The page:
Charter School is "red'y" for first day of classes

TCCS director unveils new building

By Howard Prosnitz, Staff Writer

Teaneck Suburbanite, September 10, 2009, p. 3

Buldozers were in the parking lot and workers on scaffolds on Friday making certain that the Teaneck Community Charter School's new building at 563 Chestnut St. is ready for the opening of classes on Wednesday, Sept. 9.

The two-story, 37,000-square foot building rose only 11 months after ground breaking in October 2008.

The building contains 18 classrooms, an art room, resource room, language room, library-media center, cafeteria/auditorium and office space. Funding is being sought to add a gymnasium. The project cost $9.9 million, including $2.7 million for site preparation, financing and carrying costs.

Charter School Executive Director Rex Shaw said he has been told that the building is the first new public school built in Teaneck in 50 years.

From its inception in 1998, two years after the state legislature approved the establishment of charter schools, the Teaneck Community Charter School had been renting space at the Ma'ayanot Yeshiva on Palisades Avenue for 11 years.

But the rent, which Shaw said had reached $700,000 a year, was too costly. With its own building, the school is in a better financial position, Shaw said.

The charter school serves approximately 300 children from grades K-8. Most are from Teaneck, but a few live in other districts. Shaw said that children who attended the charter school for two years are permitted to continue even if they move.

Admission is strictly by lottery chosen every January. However, siblings of current students are moved to the front.

Last year, 159 applications were entered for 32 kindergarten spaces.

By state law, charter schools are funded at the rate of 90 percent of the cost of a pupil in the regular district. But Shaw said that recent changes have reduced that amount to 75 percent.

He described the school as a constructivist in its approach to education.

"We empower children. We encourage children to talk and participate in their education," Shaw explained, comparing the school to a Japanese learning center or a Montessori school.

"The children are encouraged to come up with problems and we teach them to think and to learn what they need to know to solve problems," he said.

Class size is small, averaging 16 pupils. The school emphasizes hands-on learning and sponsors numerous field trips. Instead of standard grade levels, with the exception of Kindergarten, two grades share a classroom and teacher.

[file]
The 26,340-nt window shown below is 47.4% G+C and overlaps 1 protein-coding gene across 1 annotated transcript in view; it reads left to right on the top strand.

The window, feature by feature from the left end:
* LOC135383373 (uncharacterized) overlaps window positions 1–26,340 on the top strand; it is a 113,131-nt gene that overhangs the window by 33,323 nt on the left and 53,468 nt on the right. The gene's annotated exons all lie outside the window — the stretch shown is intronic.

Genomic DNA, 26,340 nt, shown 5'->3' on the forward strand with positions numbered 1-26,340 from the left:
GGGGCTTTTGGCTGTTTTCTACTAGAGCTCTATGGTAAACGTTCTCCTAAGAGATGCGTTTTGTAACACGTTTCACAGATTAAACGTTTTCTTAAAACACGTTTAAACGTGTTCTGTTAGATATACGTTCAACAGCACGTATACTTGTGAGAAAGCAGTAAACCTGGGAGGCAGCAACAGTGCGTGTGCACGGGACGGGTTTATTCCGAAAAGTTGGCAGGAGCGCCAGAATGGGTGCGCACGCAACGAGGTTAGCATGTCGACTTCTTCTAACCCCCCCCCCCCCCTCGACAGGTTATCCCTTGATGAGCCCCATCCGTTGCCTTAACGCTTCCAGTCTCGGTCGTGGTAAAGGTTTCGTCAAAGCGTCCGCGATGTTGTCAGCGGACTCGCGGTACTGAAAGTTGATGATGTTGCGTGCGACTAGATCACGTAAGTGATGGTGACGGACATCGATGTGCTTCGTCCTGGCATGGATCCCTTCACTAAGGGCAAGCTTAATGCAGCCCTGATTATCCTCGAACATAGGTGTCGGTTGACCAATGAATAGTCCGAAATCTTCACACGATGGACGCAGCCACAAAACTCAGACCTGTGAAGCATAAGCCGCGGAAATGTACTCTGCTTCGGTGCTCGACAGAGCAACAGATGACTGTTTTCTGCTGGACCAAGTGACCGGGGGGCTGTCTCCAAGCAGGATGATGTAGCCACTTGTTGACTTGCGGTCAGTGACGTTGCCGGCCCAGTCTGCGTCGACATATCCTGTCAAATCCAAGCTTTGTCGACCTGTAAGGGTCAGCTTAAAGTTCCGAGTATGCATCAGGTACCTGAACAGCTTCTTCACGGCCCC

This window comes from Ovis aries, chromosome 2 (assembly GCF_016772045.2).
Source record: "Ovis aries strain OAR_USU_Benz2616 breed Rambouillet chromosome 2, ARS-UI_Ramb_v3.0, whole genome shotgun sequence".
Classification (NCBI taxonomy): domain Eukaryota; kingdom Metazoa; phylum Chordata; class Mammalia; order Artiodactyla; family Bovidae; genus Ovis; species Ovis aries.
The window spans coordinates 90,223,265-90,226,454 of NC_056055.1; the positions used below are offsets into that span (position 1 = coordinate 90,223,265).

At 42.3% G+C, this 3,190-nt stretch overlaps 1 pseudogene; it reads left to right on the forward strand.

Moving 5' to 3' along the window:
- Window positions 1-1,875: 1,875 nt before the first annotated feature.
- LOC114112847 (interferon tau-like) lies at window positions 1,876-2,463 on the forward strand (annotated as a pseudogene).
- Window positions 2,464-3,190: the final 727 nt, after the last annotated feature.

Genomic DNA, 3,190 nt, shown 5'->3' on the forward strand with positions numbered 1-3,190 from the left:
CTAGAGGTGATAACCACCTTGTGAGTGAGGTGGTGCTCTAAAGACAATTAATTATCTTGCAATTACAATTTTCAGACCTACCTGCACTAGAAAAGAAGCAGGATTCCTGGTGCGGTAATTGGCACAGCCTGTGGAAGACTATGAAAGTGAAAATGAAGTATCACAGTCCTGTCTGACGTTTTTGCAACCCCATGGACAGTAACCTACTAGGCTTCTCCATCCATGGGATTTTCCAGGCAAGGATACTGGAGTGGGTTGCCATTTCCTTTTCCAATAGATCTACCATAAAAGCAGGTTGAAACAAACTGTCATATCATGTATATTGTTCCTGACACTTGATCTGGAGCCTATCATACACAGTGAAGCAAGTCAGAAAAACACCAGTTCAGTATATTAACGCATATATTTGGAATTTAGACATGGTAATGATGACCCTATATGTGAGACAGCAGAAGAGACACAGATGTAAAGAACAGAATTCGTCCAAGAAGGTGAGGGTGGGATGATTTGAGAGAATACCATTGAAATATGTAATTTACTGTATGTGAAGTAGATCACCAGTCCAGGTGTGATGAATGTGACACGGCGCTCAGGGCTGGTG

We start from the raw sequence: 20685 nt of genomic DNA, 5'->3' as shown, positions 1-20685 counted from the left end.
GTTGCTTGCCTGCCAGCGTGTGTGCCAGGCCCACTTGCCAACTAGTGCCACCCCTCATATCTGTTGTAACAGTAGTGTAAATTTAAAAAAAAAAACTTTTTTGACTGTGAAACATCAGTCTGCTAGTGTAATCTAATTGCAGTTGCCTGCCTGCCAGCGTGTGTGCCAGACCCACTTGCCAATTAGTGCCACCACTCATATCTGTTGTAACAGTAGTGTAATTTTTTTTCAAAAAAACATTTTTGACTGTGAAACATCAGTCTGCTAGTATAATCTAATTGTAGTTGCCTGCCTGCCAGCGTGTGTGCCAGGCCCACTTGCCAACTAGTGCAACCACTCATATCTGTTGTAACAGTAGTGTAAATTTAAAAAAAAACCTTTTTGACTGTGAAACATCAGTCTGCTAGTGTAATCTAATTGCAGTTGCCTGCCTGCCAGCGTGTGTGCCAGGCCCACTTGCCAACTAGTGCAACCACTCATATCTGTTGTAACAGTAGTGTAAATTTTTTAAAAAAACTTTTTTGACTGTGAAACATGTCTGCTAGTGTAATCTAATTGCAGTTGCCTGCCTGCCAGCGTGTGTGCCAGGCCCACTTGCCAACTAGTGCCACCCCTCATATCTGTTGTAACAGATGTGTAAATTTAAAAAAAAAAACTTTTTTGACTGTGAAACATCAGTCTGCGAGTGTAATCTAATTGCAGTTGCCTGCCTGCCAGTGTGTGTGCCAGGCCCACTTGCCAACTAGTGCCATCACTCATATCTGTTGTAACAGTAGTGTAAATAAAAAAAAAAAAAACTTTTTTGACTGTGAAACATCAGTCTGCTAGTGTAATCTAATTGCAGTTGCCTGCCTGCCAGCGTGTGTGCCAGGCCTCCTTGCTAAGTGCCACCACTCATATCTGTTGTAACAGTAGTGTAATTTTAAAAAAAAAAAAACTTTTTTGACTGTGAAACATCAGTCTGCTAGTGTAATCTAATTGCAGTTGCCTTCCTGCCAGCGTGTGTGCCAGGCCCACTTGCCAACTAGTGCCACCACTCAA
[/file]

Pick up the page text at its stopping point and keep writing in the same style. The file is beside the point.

"In the traditional public school, it is assumed that if a pupil is seven, he or she is at the second grade level. But we have a curriculum that allows us to go up and down so that we can serve the children more appropriately," Shaw said.

He noted that with a 60 percent African-American, 38 percent white and two percent Asian and Hispanic enrollment, the charter school more accurately reflects the racial demographics of the township than the regular district. About 50 percent of charter school graduates go on to private or parochial schools. The 50 percent who enter Teaneck High School, he said, are competitive with other students. Shaw noted that two THS 2008 graduates who went through the charter school will be starting their freshmen years at Cornell University and Muhlenberg College this fall.

For many years, the Chestnut Street site was occupied by an unused warehouse and, on the southeast corner, by the old Sheffield Diary building, which closed in the 1950s. Both building were demolished.

"We neede to take the Sheffield building down because the old wood supports were rotted," Shaw said.

Parent Doug Kutfer's three children are in the charter school.

"When our youngest son was entering school, we were looking for a school that has small class sizes and that would have an intimate environment where the teachers all know my children," said Kutfer, whose wife teaches in the school. " And it has worked out that way. From K-8 the school is a small family of parents and students who all know each other and look out for each other."

Shaw, who has a doctorate in education, began his career as a social studies teacher, moved onto special education and later became director of clinical services for the City of Newark where he supervised a staff of 300. He spent 14 years in private industry before coming to the charter school in 1998 on a one-year contract to help it get started. He has remained there since.